On Monday, March 28th, 2011 Morning Edition on NPR ran a 4 minute piece about the benefits of the Alexander Technique for performers and people with back pain. Listen to the podcast here with Sarah Varney reporting from KQED in San Francisco.
ARCHIVES: LUKE MESS ALEXANDER TECHNIQUE TEACHER IN NYC
Archive for March, 2011
I absolutely love it when doctors recommend the Alexander Technique! Check out this celebratory podcast from my new favorite radio show Back Talk Live with Dr. Ed Kornel. Last month Back Talk Live celebrated their first anniversary on the air with a very lively special guest, actor and humanitarian James Kiberd. Listen to James tell the story of his pain and healing journey. And continue to listen as Dr. Kornel describes and praises the Alexander Technique as a simple and realistic way to deal with pain. I recommend the whole show, but if you are crunched for time James’ interview begins at the 14:20 minute mark and Dr. Kornel continues to talk up Alexander from 20:55 to 22:40. Enjoy!
I’ve been thinking about acting in relation to the Alexander Technique more than usual these past few weeks as a show I am working on moved into performance. Here are some thoughts I’ve had floating around my brain.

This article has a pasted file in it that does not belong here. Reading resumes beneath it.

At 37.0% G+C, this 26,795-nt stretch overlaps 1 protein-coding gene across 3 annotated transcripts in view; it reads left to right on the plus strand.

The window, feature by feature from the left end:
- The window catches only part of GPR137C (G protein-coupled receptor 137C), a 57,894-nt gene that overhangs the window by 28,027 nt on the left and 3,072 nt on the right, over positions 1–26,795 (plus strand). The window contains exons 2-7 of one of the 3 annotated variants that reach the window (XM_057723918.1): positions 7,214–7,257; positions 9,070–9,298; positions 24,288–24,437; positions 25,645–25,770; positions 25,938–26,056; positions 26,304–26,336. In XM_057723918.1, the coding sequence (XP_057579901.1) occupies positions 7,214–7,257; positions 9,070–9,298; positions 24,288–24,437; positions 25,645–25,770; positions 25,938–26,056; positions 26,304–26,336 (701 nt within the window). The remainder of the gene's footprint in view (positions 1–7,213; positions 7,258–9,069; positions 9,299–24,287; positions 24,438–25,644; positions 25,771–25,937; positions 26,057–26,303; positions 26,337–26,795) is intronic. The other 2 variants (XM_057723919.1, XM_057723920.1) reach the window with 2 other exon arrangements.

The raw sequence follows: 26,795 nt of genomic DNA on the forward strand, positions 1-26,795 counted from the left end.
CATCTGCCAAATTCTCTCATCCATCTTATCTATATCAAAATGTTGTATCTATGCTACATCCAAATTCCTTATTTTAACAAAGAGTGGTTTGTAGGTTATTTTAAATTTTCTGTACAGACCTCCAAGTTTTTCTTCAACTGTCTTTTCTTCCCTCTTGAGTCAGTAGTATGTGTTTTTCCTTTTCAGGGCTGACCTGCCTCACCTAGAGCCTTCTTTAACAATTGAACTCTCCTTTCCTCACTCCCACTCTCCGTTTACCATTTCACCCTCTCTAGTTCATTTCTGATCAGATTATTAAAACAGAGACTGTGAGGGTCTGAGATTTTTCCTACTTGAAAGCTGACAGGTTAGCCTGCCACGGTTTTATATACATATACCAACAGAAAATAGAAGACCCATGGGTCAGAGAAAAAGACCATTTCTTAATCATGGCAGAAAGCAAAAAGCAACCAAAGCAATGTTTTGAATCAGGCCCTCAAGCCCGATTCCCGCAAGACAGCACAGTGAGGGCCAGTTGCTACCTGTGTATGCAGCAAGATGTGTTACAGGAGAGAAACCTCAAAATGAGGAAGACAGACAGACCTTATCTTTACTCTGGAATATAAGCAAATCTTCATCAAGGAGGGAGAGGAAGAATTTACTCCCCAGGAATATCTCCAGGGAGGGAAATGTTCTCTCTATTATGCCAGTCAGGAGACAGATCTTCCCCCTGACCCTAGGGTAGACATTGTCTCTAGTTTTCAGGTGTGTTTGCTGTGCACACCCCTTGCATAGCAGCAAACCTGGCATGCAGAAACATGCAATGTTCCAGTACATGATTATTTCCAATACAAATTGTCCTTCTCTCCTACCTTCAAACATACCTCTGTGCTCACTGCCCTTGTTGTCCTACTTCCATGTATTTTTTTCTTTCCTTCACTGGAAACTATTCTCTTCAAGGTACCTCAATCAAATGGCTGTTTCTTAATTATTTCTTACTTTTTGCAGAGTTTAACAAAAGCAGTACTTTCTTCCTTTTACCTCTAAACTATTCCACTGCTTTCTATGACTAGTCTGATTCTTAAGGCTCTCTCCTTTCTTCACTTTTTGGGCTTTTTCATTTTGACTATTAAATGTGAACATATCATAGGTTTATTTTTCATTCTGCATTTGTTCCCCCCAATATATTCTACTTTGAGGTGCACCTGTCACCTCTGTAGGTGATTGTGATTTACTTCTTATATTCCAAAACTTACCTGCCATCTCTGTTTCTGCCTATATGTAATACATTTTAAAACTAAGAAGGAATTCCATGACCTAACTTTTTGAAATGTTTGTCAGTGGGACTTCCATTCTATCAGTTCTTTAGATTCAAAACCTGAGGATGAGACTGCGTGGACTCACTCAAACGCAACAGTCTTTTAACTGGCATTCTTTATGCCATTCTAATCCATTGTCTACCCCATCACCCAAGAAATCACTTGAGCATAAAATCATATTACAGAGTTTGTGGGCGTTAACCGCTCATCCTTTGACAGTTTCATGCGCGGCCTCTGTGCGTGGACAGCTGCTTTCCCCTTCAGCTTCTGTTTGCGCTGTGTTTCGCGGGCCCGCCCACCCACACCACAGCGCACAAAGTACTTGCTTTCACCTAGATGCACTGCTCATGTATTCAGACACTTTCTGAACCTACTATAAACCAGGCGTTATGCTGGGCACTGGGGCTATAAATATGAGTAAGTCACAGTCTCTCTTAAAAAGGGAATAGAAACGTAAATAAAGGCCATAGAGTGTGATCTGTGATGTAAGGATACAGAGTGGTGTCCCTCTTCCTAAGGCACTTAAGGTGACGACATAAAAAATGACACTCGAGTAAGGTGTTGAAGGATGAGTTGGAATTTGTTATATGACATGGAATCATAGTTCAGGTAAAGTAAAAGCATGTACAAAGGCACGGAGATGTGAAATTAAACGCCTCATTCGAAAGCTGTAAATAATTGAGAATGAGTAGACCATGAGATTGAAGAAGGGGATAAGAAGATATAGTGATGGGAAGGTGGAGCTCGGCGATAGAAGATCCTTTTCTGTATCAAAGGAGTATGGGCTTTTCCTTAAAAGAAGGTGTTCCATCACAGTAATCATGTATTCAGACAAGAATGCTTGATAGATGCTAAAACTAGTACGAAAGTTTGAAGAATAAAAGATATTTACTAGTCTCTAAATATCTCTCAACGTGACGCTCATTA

I can understand how an actor discovered this work. Acting and the Alexander Technique compliment each other on many levels. F.M. Alexanderʼs motivation in discovering this work was to become a better actor with a functioning and healthy voice. He put it together that to do that, he had to learn himself. He had to discover what it was in his own way of working that was limiting his ability and physically hurting him.
One of the things he discovered, and what I think cuts right to the heart of this work, is that he wanted to be so good and do such a good job that he would literally overwork, stress out, and tense up to the point of physical and mental exhaustion. His idea of “doing a good job” translated to his body as tightening his muscles, stiffening into positions, and holding his breath.
I want my students to know that I am not teaching them how to do something “right”. I want them to know that I am teaching them a skill to aid them in learning themselves. Using the Alexander Technique, actors can recognize how their desire to do a “good job” interferes with the working flow of their own bodies and imaginations. And nothing can help an actor personalize and play a character more than knowing how they, the actor, would react as if they were the character making choices, taking action, and living in the circumstances of the play.
So here’s to all the actors of the world striving to tell the story! Don’t let your desire to do something “right” and “good” get in your own way. Keep it simple and be kind to yourself. Let go of your habits, like Alexander did, and see where the moment takes you.